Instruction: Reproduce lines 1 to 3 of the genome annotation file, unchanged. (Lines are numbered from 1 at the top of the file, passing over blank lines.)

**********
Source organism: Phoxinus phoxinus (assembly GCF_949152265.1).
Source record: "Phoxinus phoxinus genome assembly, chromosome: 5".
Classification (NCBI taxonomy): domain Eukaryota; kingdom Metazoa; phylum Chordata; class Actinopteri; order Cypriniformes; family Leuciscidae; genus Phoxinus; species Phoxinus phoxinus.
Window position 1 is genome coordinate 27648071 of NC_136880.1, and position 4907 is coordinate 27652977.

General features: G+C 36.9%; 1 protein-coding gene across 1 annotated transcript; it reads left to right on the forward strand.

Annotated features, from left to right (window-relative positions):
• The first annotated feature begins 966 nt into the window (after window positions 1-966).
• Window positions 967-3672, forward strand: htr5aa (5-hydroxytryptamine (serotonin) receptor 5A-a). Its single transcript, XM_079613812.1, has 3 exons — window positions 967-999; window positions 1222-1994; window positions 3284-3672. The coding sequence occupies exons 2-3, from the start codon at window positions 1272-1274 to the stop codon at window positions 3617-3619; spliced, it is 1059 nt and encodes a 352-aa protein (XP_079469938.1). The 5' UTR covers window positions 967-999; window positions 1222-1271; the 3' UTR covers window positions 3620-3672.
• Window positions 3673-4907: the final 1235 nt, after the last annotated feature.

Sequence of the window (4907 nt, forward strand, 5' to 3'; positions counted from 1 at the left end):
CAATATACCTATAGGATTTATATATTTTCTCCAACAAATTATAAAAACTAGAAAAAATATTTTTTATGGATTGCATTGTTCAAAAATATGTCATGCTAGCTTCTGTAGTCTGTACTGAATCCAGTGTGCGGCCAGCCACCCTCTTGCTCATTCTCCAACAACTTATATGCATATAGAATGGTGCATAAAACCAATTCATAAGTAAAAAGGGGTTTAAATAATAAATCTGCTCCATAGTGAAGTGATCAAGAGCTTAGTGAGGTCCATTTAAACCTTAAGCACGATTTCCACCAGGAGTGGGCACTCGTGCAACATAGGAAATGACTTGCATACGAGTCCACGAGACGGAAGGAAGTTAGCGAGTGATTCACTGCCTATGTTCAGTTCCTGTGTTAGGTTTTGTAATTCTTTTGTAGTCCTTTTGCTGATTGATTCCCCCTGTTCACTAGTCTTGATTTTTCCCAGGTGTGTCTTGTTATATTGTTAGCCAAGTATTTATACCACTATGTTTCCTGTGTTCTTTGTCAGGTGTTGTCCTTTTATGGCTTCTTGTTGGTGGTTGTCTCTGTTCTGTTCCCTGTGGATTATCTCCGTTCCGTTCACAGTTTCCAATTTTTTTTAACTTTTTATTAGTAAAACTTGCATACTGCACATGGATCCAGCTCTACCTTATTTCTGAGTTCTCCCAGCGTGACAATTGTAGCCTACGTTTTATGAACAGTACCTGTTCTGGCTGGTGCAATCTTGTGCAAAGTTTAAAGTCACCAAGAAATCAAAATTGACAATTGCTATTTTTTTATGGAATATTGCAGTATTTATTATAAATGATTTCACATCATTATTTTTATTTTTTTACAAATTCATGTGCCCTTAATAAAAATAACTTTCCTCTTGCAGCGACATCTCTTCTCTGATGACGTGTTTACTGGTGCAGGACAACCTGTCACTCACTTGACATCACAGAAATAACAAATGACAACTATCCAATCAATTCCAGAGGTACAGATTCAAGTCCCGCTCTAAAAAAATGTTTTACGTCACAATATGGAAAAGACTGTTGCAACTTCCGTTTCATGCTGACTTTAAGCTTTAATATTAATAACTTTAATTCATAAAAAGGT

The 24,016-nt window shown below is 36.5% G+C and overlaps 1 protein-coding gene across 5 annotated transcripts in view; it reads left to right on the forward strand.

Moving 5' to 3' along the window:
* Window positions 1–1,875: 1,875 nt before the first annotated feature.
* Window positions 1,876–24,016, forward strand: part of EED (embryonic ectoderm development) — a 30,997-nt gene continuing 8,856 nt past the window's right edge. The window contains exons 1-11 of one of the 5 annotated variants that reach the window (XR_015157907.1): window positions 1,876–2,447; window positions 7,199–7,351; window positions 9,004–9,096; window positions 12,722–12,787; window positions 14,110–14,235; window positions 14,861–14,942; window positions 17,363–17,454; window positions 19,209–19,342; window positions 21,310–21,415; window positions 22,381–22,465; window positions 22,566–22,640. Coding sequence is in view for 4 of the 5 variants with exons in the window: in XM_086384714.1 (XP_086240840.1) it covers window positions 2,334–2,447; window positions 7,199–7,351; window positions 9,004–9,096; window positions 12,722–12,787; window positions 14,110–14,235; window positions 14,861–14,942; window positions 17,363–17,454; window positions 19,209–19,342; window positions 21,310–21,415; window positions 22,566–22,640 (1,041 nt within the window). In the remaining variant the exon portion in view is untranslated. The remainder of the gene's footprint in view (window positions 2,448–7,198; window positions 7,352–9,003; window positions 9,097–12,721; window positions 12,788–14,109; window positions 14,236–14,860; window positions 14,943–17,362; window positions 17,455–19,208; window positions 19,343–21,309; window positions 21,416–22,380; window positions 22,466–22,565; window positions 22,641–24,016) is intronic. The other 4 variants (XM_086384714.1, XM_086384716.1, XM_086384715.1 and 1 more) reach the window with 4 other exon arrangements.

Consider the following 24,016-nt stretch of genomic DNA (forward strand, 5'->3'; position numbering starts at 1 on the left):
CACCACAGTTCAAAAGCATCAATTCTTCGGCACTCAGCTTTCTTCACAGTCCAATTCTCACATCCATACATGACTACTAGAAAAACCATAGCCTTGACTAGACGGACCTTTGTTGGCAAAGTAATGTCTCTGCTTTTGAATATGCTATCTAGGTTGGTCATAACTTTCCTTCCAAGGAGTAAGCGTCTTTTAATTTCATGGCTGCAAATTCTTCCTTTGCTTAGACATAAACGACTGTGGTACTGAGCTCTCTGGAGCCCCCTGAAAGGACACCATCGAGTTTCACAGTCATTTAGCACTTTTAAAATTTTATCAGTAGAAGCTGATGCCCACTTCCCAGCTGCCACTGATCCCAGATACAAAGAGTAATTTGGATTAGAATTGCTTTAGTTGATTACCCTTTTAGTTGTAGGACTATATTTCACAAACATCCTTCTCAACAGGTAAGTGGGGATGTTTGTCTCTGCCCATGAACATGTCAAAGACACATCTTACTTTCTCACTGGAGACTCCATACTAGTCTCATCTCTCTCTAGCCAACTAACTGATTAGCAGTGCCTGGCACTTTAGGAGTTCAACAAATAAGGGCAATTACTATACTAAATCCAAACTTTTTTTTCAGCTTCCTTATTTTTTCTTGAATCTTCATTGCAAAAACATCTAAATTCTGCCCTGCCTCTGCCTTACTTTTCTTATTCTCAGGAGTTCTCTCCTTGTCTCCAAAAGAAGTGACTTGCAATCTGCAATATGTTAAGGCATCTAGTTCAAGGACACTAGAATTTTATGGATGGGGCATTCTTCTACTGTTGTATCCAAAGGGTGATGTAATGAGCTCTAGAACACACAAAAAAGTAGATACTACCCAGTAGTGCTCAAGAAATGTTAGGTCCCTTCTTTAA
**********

Source organism: Phoxinus phoxinus (assembly GCF_949152265.1).
Source record: "Phoxinus phoxinus genome assembly, chromosome: 5".
Classification (NCBI taxonomy): domain Eukaryota; kingdom Metazoa; phylum Chordata; class Actinopteri; order Cypriniformes; family Leuciscidae; genus Phoxinus; species Phoxinus phoxinus.